Eurocontrol to assess impact of light-jet proliferation on traffic flows

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Eurocontrol is to assess the potential impact on European airspace of a rapidly increasing population of very light jets, following concerns over the effect their performance could have on traffic flow.

About 440 VLJs are on order from customers intending to use them in Europe and nearly half of these are expected to be delivered by the end of 2010, says Eurocontrol. It estimates that 100 aircraft will enter service each year and 700 will be operating by 2015.

The agency has set up a new forum, the European VLJs Integration Platform, which aims to bring together VLJ manufacturers and operators to discuss mechanisms and strategies to integrate the jets into the European air traffic management system.

Eurocontrol also intends to extract enough information about VLJ operations to carry out simulations to examine the effects of their introduction and proliferation.

"Growth of VLJs adds a significant extra dimension to the complexity of air traffic in Europe," says Eurocontrol's deputy director of air traffic management strategies, Alex Hendriks.

He says the different performance characteristics of VLJs compared with regular commercial aircraft, particularly in the departure and en-route phases of flight, are likely to have a "considerable impact" on the air transport network.

Several types of VLJ are already available or under development, among them the Cessna Citation Mustang - scheduled to enter commercial service in Europe early this month - the Eclipse 500, Adam A700 and Embraer Phenom 100.

These VLJs are likely to create problems because they will typically operate between flight levels 330 and 350 - within the most heavily populated band of European cruise altitudes - but will travel at speeds of only 340-380kt (630-700km/h), about 20% slower than larger transports.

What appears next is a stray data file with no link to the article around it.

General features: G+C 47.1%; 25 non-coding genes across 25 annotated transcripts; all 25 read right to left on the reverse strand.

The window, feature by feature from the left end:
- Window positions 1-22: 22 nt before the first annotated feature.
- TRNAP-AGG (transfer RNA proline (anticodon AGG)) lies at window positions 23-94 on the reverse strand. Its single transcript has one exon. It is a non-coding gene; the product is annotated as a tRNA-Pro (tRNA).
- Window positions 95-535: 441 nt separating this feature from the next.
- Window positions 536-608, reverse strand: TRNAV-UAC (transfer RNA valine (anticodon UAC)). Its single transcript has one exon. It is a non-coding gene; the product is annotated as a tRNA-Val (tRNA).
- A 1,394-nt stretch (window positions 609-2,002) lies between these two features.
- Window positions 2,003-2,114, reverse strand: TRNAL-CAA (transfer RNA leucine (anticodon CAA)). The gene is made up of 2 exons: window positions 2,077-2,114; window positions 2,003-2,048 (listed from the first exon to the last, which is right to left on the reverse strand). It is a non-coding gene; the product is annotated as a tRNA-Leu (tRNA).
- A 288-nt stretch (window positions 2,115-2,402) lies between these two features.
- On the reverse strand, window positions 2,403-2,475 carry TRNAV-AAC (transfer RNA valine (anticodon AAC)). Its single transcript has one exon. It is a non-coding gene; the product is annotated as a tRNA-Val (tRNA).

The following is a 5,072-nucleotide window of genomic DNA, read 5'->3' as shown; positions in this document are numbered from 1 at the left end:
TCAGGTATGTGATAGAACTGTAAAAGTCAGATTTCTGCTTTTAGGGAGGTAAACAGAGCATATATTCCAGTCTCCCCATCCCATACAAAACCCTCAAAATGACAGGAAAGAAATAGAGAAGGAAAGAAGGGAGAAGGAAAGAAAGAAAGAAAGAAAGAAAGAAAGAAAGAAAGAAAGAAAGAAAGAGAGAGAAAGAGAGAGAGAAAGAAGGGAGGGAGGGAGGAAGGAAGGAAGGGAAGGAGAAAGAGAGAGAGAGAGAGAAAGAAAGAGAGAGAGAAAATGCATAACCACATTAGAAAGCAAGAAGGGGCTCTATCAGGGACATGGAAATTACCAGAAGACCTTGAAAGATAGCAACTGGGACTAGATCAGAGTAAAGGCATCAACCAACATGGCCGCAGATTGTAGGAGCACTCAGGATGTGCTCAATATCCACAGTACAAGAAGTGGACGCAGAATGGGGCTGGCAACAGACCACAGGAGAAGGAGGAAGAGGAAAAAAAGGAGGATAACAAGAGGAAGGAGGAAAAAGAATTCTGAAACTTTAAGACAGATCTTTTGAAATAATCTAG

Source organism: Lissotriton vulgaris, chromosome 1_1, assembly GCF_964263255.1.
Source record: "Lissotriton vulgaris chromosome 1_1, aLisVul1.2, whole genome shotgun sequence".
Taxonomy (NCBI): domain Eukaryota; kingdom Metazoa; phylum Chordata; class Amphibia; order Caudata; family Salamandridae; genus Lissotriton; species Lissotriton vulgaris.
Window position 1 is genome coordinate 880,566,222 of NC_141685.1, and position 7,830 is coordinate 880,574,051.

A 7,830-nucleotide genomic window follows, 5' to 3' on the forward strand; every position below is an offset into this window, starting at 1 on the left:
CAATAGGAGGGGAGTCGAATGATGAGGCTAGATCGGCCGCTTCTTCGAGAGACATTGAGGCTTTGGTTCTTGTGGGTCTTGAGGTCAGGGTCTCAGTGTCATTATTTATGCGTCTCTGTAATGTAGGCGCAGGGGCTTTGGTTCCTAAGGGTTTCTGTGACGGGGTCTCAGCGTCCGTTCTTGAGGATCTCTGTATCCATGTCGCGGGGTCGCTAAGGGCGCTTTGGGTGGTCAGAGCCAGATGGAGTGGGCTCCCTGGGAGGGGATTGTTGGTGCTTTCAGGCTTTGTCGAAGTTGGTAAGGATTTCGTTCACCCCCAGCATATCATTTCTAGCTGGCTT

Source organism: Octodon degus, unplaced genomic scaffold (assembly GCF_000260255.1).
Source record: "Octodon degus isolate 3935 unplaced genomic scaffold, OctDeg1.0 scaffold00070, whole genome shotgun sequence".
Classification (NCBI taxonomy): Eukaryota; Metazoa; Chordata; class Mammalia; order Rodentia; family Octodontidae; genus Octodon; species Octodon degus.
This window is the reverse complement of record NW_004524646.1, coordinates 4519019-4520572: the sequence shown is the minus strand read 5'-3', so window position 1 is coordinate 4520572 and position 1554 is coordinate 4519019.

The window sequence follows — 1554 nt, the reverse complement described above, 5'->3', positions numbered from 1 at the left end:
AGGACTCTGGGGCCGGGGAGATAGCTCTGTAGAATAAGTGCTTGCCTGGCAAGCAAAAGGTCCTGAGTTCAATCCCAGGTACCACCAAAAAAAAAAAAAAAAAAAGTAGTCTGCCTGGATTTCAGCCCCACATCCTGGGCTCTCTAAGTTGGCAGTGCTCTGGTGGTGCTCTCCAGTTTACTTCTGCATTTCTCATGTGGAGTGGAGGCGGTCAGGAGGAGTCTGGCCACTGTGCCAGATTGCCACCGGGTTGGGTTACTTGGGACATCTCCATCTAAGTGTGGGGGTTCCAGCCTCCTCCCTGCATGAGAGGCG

There are also concerns over a broad disparity between the climb rates of VLJs against those of regular jets. Eurocontrol's airspace network planning chief, Joe Sultana, told a VLJ workshop last year that aircraft performance differences, in both en-route and terminal airspace, could lead to a significant impact on controller workload. He also warned that wake vortex could pose a hazard if VLJs needed to climb or descend through occupied flight levels.

Possible strategies to cope with VLJs could include airspace redesign, with dedicated departure and arrival patterns, as well as parallel offset procedures.

From next year, VLJs could be contributing an additional 200-300 flights a day to European traffic and this figure is expected to reach 1,000 flights a day by the middle of the next decade. "We'll also need to assess the technical requirements for on-board systems," says Hendriks.

This will include an analysis of whether VLJs should be required to carry traffic collision-avoidance equipment. European airspace regulations only mandate carriage of such systems by civil aircraft with a maximum take-off weight of over 5,700kg (12,550lb) - twice that of a typical VLJ - or with more than 19 seats.

Eurocontrol also says there "may be difficulties in adapting certain VLJs' avionics systems to comply with particular navigation requirements".